What the Federal Budget Debate Means for Connecticut

Last week the House voted to approve what is most commonly called the “Ryan Budget”, titled for its author House Budget Chairman Paul Ryan, Chairman of the House Budget Committee. The official title is The Path to Prosperity. Prosperity for whom, exactly? In the name of deficit reduction, the Ryan plan cuts taxes for the wealthy while slashing Medicare, Medicaid and other spending that helps our most vulnerable citizens. I’m sorry, what was that about deficit reduction? I must have missed that part.

To me, a “path to prosperity” would instead involve investing in our future generations to ensure every child has a strong educational foundation, healthy mind and body, and that opportunities exist for everyone to reach self-sufficiency. Although the economy is starting to recover overall, people in Connecticut are still struggling, and many continue to wander a long way from that path.

new report by the Coalition on Human Needs and Connecticut Association for Human Services examines the impact of the automatic spending cuts mandated by the Budget Control Act of 2011 on more than 140 programs that serve low-income and struggling families, and the specific impact on Connecticut’s most vulnerable families. Unless Congress chooses another “path” (notice a theme here), these automatic cuts will go into effect January 2013.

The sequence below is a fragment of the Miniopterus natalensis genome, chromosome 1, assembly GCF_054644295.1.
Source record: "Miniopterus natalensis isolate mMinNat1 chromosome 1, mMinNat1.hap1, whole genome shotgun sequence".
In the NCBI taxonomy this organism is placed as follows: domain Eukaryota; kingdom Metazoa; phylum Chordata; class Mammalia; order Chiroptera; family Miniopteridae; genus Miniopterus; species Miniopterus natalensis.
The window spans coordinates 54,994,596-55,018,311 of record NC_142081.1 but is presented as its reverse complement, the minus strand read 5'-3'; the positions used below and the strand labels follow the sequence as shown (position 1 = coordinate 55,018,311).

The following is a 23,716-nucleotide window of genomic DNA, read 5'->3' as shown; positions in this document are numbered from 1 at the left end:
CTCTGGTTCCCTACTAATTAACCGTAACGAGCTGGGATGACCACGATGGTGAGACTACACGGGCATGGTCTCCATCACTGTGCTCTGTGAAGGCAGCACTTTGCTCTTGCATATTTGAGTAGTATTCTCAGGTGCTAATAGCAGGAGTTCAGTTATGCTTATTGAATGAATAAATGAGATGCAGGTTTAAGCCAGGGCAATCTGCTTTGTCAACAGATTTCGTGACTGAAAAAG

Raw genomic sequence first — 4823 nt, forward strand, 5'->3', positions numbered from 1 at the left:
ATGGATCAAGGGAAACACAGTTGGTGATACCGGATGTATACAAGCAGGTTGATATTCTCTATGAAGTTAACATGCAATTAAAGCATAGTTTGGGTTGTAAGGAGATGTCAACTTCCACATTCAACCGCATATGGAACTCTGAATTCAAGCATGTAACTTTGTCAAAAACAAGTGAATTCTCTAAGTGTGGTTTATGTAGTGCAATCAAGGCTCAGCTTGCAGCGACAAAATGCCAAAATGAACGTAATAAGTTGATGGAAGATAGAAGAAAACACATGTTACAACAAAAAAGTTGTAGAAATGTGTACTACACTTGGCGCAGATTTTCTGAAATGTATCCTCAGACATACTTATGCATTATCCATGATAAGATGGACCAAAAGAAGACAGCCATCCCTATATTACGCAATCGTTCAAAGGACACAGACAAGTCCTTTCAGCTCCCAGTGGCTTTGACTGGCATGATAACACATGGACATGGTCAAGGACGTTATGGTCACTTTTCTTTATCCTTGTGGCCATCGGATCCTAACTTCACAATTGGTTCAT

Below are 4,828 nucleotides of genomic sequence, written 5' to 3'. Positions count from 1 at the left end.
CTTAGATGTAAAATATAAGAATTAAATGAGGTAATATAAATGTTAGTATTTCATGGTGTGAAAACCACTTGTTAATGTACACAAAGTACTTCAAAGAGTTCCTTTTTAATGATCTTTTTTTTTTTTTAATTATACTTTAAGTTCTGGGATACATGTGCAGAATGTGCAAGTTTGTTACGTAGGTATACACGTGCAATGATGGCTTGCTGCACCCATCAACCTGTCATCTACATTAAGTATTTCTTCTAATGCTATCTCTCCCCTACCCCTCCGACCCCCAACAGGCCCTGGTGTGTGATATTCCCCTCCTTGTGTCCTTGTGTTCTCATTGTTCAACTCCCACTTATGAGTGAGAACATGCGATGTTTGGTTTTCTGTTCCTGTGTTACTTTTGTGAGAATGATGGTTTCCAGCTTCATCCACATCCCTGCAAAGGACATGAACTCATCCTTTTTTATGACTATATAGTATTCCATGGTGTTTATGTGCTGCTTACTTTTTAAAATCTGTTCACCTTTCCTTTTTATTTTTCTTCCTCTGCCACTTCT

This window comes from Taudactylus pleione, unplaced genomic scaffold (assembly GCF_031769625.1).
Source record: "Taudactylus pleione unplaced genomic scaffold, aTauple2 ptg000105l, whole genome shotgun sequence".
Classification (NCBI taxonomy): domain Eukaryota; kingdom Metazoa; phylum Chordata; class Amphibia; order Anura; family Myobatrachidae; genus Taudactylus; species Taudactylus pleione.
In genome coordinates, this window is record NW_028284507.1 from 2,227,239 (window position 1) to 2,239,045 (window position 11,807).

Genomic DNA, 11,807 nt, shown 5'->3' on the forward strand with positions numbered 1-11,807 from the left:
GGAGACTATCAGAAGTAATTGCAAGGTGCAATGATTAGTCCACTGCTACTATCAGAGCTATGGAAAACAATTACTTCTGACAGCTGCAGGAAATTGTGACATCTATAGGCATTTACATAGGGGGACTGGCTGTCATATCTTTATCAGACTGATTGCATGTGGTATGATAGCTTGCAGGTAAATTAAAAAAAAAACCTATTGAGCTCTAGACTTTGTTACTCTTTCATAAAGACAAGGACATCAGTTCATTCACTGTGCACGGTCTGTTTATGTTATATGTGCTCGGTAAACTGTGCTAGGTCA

The automatic cuts from sequester will be damaging enough, but if the House leadership’s budget proposal (a.k.a the “Ryan budget”) goes into effect, the harm will be much worse. Perhaps most disturbing is that programs that are exempt from the automatic cuts under the Budget Control Act would be reduced under the House blueprint.

“Trying to solve the budget deficit just by cutting spending is neither necessary nor effective” said Weinstein. “We do have choices. We can spend $25 million on one more Trident II nuclear missile or we can provide nearly 100,000 dislocated workers with job training. We can give one millionaire a $187,000 tax cut or pay for programs that benefit an entire community, including seniors, veterans and college students.” I couldn’t have said it better.

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